What's sad is I tried to reach out to my old mentor for the first time since then (~2 years) but got no reply. Hopefully I didn't burn that bridge, but no matter what, I'm going to finish this path.
 

New_Slang

Future MD c/o 2020
May 17, 2014
198
236
Status
Medical Student (Accepted)
My original undergrad advisor was terrible. I ended up leaving the pre-med program after just 2 semesters because I felt I had no support and was not supported in the process. I had other interests and other profs interested in me, so I went another direction.

My post-bacc advisor was fantastic - she was totally behind me from day 1 and was like "Preach your story, you'll be great." I'm glad I trusted her.
 

Mad Jack

Critically Caring
5+ Year Member
Jul 27, 2013
35,551
65,168
4th Dimension
The premed advisors at my school refused to even talk to me without jumping through a bunch of hoops, said I wouldn't stand a chance if I didnt have X and Y and Z arbitrary BS. Just dodged them entirely and got into med school anyway.
 
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Jul 17, 2015
42
114
Status
Medical Student
True Story: My undergraduate advisor discouraged me from applying to UC schools and instead tried to direct me to apply to "more reasonable" schools in California. That really hurt me considering I was only considering 2 UC schools and thought it was reasonable. Then on the same breath asked me why I was considering medical school and if I had "done the research and was aware of the challenges and that I should be "more reasonable" with my decisions"

I don't blame her, but at the same time its kind of disheartening.

At the end of the day "do you" do what you have to do to achieve your goals. Facebook is deadly because you see your peers at various levels of success and its kind of disheartening to consider starting a 2 year post bac when your classmate in highschool is already a year deep into DO school.
This was basically my story. I attended a UC and, my sophomore year, my adviser basically told me that I did not have the grades to get into medical school and that I needed to change my career goals. I left her office and never looked back. I decided to still pursue a medical degree but to do it my way. Three years later, I stayed true to my passions, worked my butt off and graduated with honors and a double minor in Chicano/a Studies and Art Studio. My grades and my scores are still not going to win any awards, but from that day forward, I filled my undergraduate career with an incredible amount of life experiences, both medically and non-medically related, that have been more rewarding that a 4.0 ever will be.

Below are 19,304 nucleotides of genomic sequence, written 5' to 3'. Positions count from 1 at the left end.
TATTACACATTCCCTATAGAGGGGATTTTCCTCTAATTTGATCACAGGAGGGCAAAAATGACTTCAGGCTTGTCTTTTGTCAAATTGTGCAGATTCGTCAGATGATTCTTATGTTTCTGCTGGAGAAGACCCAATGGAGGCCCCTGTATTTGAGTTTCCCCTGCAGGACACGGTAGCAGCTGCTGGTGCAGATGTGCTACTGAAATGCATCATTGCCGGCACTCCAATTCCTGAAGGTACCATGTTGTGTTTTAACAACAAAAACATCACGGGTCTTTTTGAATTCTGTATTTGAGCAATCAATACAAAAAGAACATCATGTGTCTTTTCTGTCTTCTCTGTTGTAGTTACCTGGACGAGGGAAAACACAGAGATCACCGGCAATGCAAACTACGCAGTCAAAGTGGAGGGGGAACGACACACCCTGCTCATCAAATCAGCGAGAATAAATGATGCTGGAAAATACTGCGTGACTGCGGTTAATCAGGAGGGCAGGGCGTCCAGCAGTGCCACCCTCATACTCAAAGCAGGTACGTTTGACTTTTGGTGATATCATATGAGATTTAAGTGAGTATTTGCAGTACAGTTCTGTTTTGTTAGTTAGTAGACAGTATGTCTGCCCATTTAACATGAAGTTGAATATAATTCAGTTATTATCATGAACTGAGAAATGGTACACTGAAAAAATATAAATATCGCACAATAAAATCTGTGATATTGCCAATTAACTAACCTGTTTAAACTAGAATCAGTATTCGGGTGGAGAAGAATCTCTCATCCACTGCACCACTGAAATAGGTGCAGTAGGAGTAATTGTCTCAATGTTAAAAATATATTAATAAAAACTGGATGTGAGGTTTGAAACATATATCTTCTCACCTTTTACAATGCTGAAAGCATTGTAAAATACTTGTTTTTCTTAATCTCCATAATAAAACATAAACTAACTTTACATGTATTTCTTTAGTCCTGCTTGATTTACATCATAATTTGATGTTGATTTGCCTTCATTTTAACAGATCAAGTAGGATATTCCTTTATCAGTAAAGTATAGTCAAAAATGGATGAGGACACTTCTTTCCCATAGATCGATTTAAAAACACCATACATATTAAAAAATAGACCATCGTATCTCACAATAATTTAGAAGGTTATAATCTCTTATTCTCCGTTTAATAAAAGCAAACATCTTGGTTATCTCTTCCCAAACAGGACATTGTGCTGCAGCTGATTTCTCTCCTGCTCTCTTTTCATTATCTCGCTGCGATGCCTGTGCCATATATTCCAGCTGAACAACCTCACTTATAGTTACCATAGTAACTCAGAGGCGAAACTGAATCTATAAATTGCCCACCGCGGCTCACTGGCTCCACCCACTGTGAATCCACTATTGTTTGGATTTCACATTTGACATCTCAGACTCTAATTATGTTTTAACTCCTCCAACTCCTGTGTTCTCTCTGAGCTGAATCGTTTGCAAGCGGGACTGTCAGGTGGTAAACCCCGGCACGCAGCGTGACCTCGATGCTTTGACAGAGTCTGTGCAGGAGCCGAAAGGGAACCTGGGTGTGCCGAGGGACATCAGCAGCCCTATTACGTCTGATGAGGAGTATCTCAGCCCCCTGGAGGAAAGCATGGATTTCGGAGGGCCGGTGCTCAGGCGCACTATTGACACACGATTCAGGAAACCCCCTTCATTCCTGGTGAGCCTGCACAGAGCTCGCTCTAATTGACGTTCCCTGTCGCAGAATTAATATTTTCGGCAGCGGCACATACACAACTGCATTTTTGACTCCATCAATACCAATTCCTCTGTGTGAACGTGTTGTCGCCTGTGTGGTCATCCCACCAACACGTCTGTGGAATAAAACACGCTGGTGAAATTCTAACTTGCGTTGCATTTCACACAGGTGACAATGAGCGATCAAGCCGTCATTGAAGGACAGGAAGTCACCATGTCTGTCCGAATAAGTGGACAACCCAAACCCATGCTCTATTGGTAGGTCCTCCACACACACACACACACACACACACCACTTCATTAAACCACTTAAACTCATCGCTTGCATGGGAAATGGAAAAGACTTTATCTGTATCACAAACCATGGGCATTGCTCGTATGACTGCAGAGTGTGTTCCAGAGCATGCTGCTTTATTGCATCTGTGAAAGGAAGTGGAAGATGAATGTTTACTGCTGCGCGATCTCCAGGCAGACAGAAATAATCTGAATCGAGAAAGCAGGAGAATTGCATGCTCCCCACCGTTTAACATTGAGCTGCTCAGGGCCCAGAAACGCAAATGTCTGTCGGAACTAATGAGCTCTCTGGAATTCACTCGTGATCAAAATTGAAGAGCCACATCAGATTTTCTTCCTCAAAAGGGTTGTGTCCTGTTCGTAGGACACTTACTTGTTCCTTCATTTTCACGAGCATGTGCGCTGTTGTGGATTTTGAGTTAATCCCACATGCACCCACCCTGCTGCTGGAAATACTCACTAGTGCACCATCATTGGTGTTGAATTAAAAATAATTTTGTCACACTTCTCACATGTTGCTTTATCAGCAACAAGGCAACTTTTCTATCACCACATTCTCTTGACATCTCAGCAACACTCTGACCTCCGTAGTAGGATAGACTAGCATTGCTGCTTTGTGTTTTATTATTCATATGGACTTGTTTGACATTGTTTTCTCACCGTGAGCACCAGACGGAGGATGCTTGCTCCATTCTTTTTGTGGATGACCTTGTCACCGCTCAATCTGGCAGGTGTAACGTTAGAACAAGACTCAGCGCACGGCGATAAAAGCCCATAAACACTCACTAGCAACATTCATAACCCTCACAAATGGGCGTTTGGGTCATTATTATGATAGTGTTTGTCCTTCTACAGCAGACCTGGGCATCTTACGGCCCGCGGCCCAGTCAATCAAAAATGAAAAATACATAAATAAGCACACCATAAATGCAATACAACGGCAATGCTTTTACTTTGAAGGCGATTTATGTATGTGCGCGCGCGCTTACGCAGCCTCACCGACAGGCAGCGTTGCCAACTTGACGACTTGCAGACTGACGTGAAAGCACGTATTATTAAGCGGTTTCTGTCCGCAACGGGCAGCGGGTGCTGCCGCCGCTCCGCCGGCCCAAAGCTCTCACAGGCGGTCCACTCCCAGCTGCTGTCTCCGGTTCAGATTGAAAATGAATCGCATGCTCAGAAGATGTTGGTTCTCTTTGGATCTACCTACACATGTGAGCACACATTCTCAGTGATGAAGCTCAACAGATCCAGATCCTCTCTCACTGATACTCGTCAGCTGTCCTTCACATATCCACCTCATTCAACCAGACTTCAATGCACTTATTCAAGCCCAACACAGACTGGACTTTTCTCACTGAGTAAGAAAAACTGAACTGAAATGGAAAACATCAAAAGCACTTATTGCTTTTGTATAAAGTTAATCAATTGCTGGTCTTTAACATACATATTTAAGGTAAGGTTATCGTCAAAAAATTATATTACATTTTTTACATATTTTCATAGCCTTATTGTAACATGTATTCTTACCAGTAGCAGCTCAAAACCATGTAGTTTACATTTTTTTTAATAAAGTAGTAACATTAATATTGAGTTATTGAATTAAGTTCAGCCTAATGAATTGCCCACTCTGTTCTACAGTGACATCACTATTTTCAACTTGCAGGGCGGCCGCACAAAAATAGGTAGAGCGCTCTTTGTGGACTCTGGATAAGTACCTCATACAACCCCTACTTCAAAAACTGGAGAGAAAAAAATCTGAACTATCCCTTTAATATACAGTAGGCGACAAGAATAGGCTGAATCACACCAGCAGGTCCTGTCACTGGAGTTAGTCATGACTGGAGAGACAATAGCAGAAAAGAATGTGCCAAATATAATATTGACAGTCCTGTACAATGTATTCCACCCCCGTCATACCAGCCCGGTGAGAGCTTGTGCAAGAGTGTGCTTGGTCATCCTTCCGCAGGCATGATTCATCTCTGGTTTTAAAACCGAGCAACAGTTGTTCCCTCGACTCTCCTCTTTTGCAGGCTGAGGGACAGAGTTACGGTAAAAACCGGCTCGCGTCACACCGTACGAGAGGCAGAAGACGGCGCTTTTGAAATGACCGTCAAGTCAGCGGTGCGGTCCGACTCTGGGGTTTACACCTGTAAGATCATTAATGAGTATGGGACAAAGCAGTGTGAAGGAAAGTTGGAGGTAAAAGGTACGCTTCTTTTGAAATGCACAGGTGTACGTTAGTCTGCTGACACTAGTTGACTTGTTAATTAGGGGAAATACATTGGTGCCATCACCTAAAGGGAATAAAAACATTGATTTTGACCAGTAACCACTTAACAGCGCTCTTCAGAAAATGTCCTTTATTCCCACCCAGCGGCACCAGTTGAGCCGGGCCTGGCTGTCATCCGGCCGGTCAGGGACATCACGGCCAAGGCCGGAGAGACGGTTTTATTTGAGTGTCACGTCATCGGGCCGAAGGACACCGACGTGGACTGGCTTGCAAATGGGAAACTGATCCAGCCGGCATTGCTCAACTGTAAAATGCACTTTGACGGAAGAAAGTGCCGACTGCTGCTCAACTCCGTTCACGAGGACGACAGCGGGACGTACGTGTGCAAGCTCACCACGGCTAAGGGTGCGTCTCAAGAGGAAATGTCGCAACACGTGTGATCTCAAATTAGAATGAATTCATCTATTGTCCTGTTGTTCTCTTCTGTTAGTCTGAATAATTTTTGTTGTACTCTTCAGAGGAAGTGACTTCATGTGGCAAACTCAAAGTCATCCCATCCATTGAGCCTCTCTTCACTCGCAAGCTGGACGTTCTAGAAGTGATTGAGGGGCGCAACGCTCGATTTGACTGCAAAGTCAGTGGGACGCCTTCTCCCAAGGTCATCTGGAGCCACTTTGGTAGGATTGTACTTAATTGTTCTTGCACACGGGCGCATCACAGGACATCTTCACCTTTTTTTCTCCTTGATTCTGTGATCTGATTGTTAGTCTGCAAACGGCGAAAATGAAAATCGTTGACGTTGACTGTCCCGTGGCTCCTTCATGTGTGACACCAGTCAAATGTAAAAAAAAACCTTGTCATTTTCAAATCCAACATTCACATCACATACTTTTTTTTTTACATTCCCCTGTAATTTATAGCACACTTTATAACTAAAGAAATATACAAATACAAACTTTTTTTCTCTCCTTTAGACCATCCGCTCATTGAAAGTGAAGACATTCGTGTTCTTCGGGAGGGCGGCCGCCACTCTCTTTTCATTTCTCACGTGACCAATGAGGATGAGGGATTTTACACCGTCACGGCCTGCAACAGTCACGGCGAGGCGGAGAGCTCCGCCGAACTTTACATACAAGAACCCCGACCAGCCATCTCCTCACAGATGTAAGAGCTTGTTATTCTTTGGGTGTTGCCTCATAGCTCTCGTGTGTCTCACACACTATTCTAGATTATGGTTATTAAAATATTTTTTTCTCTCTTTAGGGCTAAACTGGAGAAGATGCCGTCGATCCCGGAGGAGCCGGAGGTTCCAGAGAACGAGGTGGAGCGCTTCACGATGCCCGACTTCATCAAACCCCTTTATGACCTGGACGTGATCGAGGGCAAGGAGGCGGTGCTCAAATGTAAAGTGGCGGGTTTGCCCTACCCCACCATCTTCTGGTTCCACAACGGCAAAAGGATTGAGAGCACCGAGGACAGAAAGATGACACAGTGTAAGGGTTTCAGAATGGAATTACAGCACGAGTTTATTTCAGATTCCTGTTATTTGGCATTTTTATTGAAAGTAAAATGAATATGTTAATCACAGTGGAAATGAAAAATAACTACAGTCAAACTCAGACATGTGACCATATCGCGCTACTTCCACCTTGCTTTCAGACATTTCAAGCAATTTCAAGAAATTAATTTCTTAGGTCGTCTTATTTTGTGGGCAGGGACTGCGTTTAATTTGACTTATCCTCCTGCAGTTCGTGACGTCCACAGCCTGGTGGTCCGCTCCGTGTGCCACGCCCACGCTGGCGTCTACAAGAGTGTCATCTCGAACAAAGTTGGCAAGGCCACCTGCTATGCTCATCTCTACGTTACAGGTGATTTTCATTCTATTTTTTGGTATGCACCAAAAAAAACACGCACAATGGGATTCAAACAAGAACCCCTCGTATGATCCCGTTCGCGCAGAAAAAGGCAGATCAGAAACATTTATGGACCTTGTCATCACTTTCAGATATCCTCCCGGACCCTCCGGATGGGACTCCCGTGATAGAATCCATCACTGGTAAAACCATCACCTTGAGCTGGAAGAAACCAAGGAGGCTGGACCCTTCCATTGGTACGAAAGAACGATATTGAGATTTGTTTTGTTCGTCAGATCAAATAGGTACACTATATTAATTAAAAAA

So we will see! She might be right - I still only have two II but I'm praying time will change that. I can't lie, when/if I get my first acceptance, part of me will be extra-excited because I proved to myself that anything is possible, even when you have all odds against you. :) Three cheers to all of you who continued fighting for the dream despite it all.
 
OP
N
Sep 15, 2015
19
18
Status
Pre-Health (Field Undecided)
Thank you all for sharing your stories with me. We are all doing a wonderful job encouraging one another. I'm sure this happens all too often. This post was not necessarily made to bash advisors. It was to highlight that you are not alone in similar situations. The drop of your heart and the pit in your stomach when someone says such things can be enough to change some peoples mind and I never want to see that happen. I think the biggest discrepancy is that those who truly want to be physicians, will do anything to become one; while those who don't, will never understand what that feeling truly feels like. This is why others won't always be on board with your decisions but that's life. Keep pushing. I wish all of you success in your endeavors.
 

gmbz

"Flight 22 is off to Honolulu"
5+ Year Member
Dec 20, 2012
207
196
Status
Medical Student (Accepted)
I could think up a million different inspirational adages that come to mind, but I will share some of the most meaningful.

1. The path of a thousand miles begins with the first step.

2. Those with goals, are in control

And the final isn't really a short quote, but it really hits the nail on the head!

“It is not the critic who counts; not the man who points out how the strong man stumbles, or where the doer of deeds could have done them better. The credit belongs to the man who is actually in the arena, whose face is marred by dust and sweat and blood; who strives valiantly; who errs, who comes short again and again, because there is no effort without error and shortcoming; but who does actually strive to do the deeds; who knows great enthusiasms, the great devotions; who spends himself in a worthy cause; who at the best knows in the end the triumph of high achievement, and who at the worst, if he fails, at least fails while daring greatly, so that his place shall never be with those cold and timid souls who neither know victory nor defeat.”

Theodore Roosevelt
 
Jan 28, 2015
256
214
The Land
Status
Medical Student (Accepted)